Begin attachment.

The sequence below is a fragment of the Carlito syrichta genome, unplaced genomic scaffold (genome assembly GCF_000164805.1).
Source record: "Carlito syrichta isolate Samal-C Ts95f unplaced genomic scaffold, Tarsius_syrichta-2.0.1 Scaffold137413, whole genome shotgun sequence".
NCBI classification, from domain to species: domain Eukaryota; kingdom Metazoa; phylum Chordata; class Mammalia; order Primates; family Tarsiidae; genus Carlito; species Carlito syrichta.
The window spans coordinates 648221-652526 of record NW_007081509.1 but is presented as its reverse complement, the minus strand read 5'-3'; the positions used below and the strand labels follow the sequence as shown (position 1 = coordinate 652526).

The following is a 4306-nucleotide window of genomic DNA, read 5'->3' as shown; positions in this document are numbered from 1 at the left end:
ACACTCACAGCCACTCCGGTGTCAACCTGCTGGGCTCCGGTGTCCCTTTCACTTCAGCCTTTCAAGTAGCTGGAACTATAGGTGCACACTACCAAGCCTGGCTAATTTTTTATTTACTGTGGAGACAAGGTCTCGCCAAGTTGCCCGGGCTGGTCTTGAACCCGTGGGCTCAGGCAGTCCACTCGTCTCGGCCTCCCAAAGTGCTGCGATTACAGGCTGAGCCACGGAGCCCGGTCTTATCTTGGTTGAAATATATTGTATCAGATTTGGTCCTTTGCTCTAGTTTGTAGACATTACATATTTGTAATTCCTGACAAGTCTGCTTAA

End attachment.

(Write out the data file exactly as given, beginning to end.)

The sequence below is a fragment of the Carlito syrichta genome, unplaced genomic scaffold (genome assembly GCF_000164805.1).
Source record: "Carlito syrichta isolate Samal-C Ts95f unplaced genomic scaffold, Tarsius_syrichta-2.0.1 Scaffold137413, whole genome shotgun sequence".
NCBI classification, from domain to species: domain Eukaryota; kingdom Metazoa; phylum Chordata; class Mammalia; order Primates; family Tarsiidae; genus Carlito; species Carlito syrichta.
The window spans coordinates 648221-652526 of record NW_007081509.1 but is presented as its reverse complement, the minus strand read 5'-3'; the positions used below and the strand labels follow the sequence as shown (position 1 = coordinate 652526).

The following is a 4306-nucleotide window of genomic DNA, read 5'->3' as shown; positions in this document are numbered from 1 at the left end:
ACACTCACAGCCACTCCGGTGTCAACCTGCTGGGCTCCGGTGTCCCTTTCACTTCAGCCTTTCAAGTAGCTGGAACTATAGGTGCACACTACCAAGCCTGGCTAATTTTTTATTTACTGTGGAGACAAGGTCTCGCCAAGTTGCCCGGGCTGGTCTTGAACCCGTGGGCTCAGGCAGTCCACTCGTCTCGGCCTCCCAAAGTGCTGCGATTACAGGCTGAGCCACGGAGCCCGGTCTTATCTTGGTTGAAATATATTGTATCAGATTTGGTCCTTTGCTCTAGTTTGTAGACATTACATATTTGTAATTCCTGACAAGTCTGCTTAA